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© City of Boston Archives/Flickr
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Revitalizing Boston's City Hall Plaza May Be Possible After All

Picture of Casey Campbell
Updated: 21 December 2016
Ask any Bostonian what the ugliest building in the city is and you’ll get one answer – City Hall. Architecturally speaking, Boston is usually on opposite ends of the spectrum when it comes to its buildings. Either they date back to the pre-Revolutionary War era and carry the history and elegance of that time, or they are new, cutting-edge office spaces and apartments. City Hall fits into neither of these categories, and after 50 years, Bostonians are finally witnessing a successful revitalization plan.

Designs for City Hall Plaza began in 1962 with the massive demolition of the former Scollay Square, creating the Plaza and the Government Center area. It seems that as soon as construction began, residents started to submit ideas for improvement. Although there have been a plethora of suggestions over the years, few have actually been enacted. Mayor Marty Walsh has made this a priority during his first two years in office.

While no plans to completely deconstruct City Hall are in place, Mayor Walsh has put in serious provisions to revitalize the surrounding space. In recent years, the most excitement that comes to the Plaza is the annual visit by the Big Apple Circus, and an occasional concert. Increasingly, events are filling the space, but it is often left as an empty, gray lot.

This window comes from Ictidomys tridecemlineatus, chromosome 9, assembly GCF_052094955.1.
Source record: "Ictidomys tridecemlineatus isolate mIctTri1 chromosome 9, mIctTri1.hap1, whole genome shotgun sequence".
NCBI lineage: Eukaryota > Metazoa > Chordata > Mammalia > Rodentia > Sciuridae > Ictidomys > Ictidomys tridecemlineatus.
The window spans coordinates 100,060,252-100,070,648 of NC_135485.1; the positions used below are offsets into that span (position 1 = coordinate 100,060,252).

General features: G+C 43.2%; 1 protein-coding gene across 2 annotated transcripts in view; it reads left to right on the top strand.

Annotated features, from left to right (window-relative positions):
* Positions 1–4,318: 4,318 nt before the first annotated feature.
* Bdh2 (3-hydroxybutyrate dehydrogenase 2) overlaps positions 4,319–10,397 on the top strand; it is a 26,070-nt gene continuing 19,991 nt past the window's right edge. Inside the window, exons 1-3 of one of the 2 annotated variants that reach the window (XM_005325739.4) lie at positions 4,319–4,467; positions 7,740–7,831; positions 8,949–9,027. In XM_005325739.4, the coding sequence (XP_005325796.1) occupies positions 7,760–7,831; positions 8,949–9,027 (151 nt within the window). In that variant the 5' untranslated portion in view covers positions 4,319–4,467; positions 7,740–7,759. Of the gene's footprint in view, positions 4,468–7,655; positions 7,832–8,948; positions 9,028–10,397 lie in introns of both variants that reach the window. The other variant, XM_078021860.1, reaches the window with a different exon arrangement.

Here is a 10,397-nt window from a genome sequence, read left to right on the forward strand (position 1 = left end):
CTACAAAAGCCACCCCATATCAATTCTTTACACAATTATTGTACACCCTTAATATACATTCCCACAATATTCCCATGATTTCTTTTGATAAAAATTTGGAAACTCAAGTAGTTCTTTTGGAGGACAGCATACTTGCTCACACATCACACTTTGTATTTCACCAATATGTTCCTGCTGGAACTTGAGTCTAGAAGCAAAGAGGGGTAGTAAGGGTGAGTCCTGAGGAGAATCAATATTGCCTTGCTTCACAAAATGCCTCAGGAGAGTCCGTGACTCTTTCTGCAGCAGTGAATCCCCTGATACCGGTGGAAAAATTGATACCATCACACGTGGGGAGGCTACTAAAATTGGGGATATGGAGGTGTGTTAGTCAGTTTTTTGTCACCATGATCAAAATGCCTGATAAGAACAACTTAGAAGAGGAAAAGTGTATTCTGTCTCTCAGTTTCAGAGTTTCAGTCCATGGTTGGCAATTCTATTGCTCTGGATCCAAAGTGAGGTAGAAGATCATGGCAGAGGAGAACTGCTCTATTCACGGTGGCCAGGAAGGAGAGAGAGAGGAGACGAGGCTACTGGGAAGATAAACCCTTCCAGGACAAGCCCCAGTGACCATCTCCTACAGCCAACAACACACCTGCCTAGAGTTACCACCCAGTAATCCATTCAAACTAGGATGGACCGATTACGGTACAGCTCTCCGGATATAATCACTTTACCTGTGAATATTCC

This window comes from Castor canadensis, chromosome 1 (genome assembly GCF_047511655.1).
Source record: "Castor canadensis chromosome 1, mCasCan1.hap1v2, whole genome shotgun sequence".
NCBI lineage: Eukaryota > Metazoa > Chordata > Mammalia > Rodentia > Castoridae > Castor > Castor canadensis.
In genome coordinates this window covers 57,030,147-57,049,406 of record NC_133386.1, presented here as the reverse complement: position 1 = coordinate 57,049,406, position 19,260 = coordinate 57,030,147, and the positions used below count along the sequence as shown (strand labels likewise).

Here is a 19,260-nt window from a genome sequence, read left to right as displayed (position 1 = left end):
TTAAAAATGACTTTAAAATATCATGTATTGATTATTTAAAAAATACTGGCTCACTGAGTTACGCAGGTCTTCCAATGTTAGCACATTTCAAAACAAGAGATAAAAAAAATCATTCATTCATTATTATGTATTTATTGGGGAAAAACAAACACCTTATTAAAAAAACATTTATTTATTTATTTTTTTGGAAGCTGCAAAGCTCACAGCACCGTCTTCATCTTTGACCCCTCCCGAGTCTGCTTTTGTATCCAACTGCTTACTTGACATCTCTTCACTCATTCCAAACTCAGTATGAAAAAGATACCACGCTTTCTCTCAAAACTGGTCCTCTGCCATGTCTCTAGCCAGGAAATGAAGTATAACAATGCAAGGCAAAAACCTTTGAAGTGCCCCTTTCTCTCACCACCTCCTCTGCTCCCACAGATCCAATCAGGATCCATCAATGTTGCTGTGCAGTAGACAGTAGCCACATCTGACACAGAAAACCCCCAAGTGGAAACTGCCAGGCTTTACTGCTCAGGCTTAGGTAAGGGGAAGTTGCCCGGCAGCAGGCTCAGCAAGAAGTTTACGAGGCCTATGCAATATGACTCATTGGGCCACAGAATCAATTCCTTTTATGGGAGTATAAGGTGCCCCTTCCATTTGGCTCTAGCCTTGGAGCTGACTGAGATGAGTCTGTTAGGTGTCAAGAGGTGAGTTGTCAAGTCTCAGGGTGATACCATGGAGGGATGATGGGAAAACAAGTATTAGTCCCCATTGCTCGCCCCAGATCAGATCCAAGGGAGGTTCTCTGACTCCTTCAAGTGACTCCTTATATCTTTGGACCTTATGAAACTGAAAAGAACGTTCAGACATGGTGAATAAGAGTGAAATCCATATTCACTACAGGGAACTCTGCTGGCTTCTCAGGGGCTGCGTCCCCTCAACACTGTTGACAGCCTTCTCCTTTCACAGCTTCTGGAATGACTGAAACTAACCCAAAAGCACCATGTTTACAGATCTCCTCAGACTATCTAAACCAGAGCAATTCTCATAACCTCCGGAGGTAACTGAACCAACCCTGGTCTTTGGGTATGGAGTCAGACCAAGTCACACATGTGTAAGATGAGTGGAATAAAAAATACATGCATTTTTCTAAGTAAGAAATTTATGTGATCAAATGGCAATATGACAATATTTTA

The most recent move by the Walsh administration was awarding Delaware North Cos., the owners of TD Garden, a chance to remake the plaza. Their plan is ambitious, including everything from a Ferris wheel to an ‘urban beach.’

This vision is far in the future, and for now, the city is working to make the Plaza a frequently used space. This summer it’s been turned into a beer garden, and public events are being held more frequently. Boston Magazine pointed out in a recent article that the present-day use of City Hall should reflect how locals use the space. No longer is it oft-used by residents filing complaints with the city – that can now be done online. As Boston continues to adapt and grow into a modern city, City Hall Plaza will either be redefined or live on as the ugliest building in Boston.